IMERG Captures Flooding Rainfall in Greece
On Sept. 4, 2023, a low-pressure system developed over southeastern Europe that would lead to devastating floods over Greece and other parts of the region. The system was given the name “Daniel” by local meteorological agencies. Daniel was dynamically driven by strong cyclonic flow in the upper-level winds over southeastern Europe. The upper-levels winds combined with low-level winds from the northeast which supplied moisture from the unusually warm waters of the Aegean and Black Seas to central Greece. According to satellite infrared and microwave estimates from NASA's MUR and NOAA’s OISST v2.1 products, sea surface temperatures over much of the Aegean Sea were 1 degree Celsius warmer than average, while temperatures over most of the western half of the Black Sea were between 2 and 4 degrees Celsius warmer than average in early Sept. 2023. Warmer sea surface temperatures can drive the transfer of heat and moisture to the lower atmosphere, leading to more favorable conditions for heavy precipitation.
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The above animation shows precipitation rates (in blue/yellow shading) and accumulations (in green/purple shading) from NASA’s IMERG multi-satellite product from Sept. 3 - 7, 2023. Cloudiness is shown in shades of white/gray using infrared geosynchronous satellite data.
Some of the worst flooding from Daniel was reported in the area near the city of Volos on the central-eastern coast of Greece, with several local gauges estimating values at or above ~16 inches (400 millimeters). IMERG estimated similar amounts of rainfall in that region (shown in dark purple colors). Flooding extended far inland as well, with cities and towns across central Greece seeing severe impacts from Daniel. The city of Karditsa, which also saw high accumulations from Daniel, was reported to have been set up as a staging area for evacuations from several local villages on Sept. 7. In addition to the flooding in Greece, the Bulgarian Black Sea coast was also affected by the storm system, including the town of Tsarevo, which saw accumulations over 6 inches (shown in light purple colors), leading to severe flooding.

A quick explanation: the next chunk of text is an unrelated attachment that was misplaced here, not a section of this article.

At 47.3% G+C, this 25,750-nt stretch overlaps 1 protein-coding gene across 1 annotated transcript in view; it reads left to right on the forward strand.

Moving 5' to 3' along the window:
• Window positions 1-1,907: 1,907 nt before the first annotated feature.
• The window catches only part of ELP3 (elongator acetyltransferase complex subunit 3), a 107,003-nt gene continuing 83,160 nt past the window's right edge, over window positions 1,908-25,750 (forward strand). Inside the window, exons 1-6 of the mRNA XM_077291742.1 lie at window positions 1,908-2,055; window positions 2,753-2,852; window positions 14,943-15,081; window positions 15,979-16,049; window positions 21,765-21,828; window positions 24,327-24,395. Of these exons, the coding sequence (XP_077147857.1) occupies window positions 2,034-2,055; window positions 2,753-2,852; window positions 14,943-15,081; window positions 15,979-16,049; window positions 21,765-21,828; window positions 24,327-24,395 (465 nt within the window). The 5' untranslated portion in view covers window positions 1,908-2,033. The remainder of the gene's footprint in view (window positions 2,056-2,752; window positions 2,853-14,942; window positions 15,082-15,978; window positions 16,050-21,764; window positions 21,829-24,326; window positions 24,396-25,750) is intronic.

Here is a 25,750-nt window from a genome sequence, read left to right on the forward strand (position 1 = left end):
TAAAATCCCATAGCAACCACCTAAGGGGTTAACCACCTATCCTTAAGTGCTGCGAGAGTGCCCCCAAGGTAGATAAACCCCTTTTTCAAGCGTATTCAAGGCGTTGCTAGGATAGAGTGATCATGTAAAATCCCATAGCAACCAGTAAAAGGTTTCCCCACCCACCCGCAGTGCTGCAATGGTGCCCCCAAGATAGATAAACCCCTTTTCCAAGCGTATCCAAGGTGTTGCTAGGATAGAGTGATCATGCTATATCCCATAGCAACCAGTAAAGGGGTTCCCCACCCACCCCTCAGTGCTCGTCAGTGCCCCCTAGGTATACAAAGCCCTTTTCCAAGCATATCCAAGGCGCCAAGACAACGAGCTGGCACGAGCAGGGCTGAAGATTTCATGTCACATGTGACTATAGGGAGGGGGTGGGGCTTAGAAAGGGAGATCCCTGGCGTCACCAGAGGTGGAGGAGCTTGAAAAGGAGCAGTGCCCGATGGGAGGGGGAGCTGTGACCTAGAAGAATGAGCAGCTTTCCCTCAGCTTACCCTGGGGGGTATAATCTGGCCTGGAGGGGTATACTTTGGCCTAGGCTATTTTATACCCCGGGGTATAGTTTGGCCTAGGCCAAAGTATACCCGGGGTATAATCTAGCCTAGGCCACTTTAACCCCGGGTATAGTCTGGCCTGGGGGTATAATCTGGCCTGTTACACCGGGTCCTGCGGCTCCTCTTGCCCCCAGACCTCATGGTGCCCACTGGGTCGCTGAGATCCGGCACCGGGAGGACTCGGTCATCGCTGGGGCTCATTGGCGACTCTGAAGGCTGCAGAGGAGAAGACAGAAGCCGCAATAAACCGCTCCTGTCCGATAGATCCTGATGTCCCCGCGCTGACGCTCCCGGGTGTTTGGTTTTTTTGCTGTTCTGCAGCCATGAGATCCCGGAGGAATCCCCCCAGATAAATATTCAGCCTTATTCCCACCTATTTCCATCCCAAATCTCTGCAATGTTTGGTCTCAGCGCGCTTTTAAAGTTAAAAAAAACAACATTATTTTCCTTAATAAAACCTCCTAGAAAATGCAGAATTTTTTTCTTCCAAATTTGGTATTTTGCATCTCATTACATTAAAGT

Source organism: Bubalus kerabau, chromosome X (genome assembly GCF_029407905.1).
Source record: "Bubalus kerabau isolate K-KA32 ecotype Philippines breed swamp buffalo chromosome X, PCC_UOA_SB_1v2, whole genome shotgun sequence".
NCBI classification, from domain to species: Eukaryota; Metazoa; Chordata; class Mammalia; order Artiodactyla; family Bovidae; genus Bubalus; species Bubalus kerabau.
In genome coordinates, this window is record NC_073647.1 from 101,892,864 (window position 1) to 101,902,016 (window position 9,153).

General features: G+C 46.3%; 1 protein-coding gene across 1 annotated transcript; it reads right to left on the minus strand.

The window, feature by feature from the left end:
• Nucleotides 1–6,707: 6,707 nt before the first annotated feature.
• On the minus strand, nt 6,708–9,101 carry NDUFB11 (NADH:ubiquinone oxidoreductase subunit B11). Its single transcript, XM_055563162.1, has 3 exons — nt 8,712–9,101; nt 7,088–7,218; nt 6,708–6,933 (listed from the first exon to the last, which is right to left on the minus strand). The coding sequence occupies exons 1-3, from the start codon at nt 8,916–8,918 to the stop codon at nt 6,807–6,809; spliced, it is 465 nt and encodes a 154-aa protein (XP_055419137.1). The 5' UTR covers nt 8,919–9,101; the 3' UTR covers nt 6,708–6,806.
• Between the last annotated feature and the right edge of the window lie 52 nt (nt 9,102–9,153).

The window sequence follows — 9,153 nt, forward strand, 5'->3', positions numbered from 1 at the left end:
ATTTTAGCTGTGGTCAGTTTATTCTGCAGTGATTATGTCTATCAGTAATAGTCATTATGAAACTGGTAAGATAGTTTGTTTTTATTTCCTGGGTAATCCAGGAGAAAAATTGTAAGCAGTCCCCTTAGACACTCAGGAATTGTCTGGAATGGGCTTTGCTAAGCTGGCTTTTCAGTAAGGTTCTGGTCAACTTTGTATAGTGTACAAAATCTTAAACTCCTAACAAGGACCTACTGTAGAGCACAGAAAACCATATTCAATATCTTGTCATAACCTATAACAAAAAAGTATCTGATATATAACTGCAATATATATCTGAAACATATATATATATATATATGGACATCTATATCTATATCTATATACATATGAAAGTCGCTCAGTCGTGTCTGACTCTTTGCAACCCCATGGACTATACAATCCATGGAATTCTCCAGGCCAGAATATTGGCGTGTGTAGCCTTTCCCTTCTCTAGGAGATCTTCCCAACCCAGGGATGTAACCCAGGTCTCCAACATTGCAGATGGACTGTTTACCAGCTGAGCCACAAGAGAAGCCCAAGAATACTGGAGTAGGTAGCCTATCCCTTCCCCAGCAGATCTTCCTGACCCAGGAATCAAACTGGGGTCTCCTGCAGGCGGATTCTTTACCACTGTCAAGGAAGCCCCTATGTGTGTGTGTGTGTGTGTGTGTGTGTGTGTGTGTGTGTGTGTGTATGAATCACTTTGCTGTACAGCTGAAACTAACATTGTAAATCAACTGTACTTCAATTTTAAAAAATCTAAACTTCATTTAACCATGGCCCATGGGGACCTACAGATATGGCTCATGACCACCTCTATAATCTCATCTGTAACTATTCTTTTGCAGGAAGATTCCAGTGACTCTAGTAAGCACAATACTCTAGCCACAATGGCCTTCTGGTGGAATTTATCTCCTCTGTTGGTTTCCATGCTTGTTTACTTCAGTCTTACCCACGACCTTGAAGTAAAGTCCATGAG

While most conventional precipitation measurements are confined to areas near land-based weather stations, NASA’s IMERG product offers a unique view into extreme storm systems, such as Daniel, that cover the ocean as well as the land. By combining precipitation estimates from multiple satellites that cover the entire Earth, IMERG allows scientists and disaster monitoring professionals to see how precipitation varies across the entire path of extreme storms.
Visualization and story by Jason West (NASA GSFC, PPS, KBR)